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Alert as Russian warship causes oil slick in Celtic Sea

An oil spill alert was declared off the south coast of Ireland following a refuelling accident involving a Russian military ship.

An oil spill alert was declared off the south coast of Ireland following a refuelling accident involving a Russian military ship.

The Russian 46,000 tonne aircraft carrier Admiral Kuznetsov dropped between 300 - 500 tonnes of light crude oil into the Celtic Sea while refuelling 80km south of Fastnet Rock.

The oil spill was detected by the European Maritime Safety Agency's CleanSeaNet satellite on February 14th 2009. First pictures showed three separate slicks spreading over 40 sq km drifting towards the south-east Irish coast some 50km south of the Old Head of Kinsale.

As the pollution alert was declared, a tug equipped with oil dispersal equipment and a pollution response ship were sent immediately to the area .

The Irish Farmers’ Association (IFA) called on the authorities to ensure that shellfish farms in the southeast were protected against the oil spill. Around a 25% of Ireland's national production of mussels and oysters come from the southern counties of Cork, Waterford and Wexford.

Eventually, a change in weather conditions with northerly winds drove the oil spill away from the Irish coast and the authorities called off the alert.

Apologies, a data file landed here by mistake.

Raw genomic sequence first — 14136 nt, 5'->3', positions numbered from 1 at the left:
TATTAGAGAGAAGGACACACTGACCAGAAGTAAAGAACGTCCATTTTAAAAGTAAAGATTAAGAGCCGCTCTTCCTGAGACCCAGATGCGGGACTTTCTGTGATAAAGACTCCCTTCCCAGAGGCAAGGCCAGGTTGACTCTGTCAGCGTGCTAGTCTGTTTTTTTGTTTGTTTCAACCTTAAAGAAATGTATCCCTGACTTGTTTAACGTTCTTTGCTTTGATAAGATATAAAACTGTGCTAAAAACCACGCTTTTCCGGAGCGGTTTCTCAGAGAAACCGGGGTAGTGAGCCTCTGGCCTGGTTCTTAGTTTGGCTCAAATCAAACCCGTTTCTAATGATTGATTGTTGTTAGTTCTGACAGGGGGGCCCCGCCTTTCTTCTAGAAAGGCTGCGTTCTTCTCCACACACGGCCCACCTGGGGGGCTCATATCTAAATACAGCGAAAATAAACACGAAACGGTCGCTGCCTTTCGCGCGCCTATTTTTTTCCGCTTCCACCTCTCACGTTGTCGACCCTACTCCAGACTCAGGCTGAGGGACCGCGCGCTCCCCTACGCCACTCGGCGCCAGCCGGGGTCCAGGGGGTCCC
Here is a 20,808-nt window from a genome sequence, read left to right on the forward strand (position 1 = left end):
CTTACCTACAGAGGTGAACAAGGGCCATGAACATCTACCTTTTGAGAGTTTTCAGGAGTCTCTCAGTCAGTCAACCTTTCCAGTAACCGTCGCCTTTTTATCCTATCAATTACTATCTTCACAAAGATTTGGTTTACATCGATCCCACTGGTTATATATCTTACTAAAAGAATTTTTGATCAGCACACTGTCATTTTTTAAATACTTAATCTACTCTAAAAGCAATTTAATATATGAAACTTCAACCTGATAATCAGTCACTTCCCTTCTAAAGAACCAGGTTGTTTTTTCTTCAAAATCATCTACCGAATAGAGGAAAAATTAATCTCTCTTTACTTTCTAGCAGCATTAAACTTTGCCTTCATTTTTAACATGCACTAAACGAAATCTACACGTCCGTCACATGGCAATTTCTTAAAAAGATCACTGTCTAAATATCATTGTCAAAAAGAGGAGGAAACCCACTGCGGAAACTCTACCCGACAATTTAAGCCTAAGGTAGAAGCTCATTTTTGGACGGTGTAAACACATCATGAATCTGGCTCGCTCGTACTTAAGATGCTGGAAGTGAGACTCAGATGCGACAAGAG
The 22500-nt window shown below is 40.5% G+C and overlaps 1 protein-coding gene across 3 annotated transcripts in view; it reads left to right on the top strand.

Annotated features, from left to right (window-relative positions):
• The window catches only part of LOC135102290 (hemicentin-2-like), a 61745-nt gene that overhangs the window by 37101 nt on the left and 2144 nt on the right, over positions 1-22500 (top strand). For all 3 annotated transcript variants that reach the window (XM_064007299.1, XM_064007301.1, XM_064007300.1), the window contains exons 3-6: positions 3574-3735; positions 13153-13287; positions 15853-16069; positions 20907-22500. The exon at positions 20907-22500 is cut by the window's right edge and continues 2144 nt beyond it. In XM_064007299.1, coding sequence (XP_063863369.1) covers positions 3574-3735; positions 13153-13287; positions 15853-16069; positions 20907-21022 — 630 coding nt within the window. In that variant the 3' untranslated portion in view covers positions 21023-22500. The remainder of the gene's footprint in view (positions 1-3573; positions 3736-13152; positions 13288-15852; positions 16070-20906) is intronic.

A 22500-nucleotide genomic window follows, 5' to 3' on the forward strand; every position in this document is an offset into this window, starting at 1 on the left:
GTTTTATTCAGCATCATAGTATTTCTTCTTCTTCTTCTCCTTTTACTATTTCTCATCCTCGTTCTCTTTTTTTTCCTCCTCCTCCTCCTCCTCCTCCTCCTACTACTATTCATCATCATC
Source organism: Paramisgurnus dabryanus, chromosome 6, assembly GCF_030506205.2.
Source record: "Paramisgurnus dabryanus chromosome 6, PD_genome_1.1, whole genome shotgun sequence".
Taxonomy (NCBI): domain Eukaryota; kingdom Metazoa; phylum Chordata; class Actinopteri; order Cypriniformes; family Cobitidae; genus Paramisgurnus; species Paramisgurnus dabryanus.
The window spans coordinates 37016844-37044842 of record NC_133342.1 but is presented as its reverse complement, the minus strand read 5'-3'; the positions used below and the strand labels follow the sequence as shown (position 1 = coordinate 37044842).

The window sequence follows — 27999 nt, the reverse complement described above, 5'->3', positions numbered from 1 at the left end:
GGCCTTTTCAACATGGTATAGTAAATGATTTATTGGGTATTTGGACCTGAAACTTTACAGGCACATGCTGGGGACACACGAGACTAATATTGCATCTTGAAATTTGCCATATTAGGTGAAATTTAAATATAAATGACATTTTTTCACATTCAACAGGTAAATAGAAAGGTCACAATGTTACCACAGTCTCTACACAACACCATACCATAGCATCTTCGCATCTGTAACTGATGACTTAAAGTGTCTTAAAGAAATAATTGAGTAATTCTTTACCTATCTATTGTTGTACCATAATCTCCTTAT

The oil slick is expected to disperse at sea with wind and currents, but environmental organisation Coastwatch reminded that tar balls persist for a long time and may be washed back on to the Irish coast weeks later.

Coastwatch spokeswoman, Karin Dubsky, said the Irish Government was “very lucky with the weather” and criticised the lack of oil pollution emergency response plans by local authorities.

Although oil pollution response plans are a statutory obligation for local authorities since Ireland's 1999 Sea Pollution Amendment Act, the coastal counties in the southeast of the country have not yet completed their oil pollution response plans.

The Russian navy was also criticised for not notifying the pollution incident to the Irish authorities as earlier confirmation would have reduced potential risks.
Russian authorities did not officially admit any responsibility for the incident after the oil spill was first detected on February 14th 2009, but following a meeting in Dublin on 23rd February the Russians eventually expressed their “extreme regret” about the spill.

The Irish Government announced the cost of monitoring the oil slick added up to €250,000 and told they hoped for the Russian authorities to contribute towards the costs.

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